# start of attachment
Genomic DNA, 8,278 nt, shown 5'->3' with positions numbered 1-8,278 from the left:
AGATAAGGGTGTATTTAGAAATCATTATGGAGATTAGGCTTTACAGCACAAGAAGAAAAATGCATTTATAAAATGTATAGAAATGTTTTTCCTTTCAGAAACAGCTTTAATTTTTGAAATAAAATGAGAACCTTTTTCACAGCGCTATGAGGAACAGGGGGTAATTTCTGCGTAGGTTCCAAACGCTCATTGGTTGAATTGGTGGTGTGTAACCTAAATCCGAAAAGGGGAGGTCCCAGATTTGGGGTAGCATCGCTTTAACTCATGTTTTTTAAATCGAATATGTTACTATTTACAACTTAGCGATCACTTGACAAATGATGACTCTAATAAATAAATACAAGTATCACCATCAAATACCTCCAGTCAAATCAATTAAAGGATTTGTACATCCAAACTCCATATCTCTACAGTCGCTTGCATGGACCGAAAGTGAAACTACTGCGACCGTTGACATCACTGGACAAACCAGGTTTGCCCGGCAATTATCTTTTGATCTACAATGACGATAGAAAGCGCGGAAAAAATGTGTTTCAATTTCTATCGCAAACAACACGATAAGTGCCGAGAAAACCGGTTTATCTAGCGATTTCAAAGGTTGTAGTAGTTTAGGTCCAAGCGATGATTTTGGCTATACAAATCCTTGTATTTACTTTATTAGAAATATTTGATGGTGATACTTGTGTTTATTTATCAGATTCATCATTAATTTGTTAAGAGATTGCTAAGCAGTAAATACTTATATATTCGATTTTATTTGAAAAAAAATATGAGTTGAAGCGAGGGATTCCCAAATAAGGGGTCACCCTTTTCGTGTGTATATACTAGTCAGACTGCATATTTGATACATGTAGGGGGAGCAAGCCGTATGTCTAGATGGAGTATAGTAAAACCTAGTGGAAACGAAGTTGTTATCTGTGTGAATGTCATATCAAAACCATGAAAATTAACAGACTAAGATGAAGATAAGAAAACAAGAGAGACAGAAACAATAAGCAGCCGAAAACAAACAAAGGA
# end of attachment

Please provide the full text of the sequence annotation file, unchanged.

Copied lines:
Genomic DNA, 8,278 nt, shown 5'->3' with positions numbered 1-8,278 from the left:
AGATAAGGGTGTATTTAGAAATCATTATGGAGATTAGGCTTTACAGCACAAGAAGAAAAATGCATTTATAAAATGTATAGAAATGTTTTTCCTTTCAGAAACAGCTTTAATTTTTGAAATAAAATGAGAACCTTTTTCACAGCGCTATGAGGAACAGGGGGTAATTTCTGCGTAGGTTCCAAACGCTCATTGGTTGAATTGGTGGTGTGTAACCTAAATCCGAAAAGGGGAGGTCCCAGATTTGGGGTAGCATCGCTTTAACTCATGTTTTTTAAATCGAATATGTTACTATTTACAACTTAGCGATCACTTGACAAATGATGACTCTAATAAATAAATACAAGTATCACCATCAAATACCTCCAGTCAAATCAATTAAAGGATTTGTACATCCAAACTCCATATCTCTACAGTCGCTTGCATGGACCGAAAGTGAAACTACTGCGACCGTTGACATCACTGGACAAACCAGGTTTGCCCGGCAATTATCTTTTGATCTACAATGACGATAGAAAGCGCGGAAAAAATGTGTTTCAATTTCTATCGCAAACAACACGATAAGTGCCGAGAAAACCGGTTTATCTAGCGATTTCAAAGGTTGTAGTAGTTTAGGTCCAAGCGATGATTTTGGCTATACAAATCCTTGTATTTACTTTATTAGAAATATTTGATGGTGATACTTGTGTTTATTTATCAGATTCATCATTAATTTGTTAAGAGATTGCTAAGCAGTAAATACTTATATATTCGATTTTATTTGAAAAAAAATATGAGTTGAAGCGAGGGATTCCCAAATAAGGGGTCACCCTTTTCGTGTGTATATACTAGTCAGACTGCATATTTGATACATGTAGGGGGAGCAAGCCGTATGTCTAGATGGAGTATAGTAAAACCTAGTGGAAACGAAGTTGTTATCTGTGTGAATGTCATATCAAAACCATGAAAATTAACAGACTAAGATGAAGATAAGAAAACAAGAGAGACAGAAACAATAAGCAGCCGAAAACAAACAAAGGA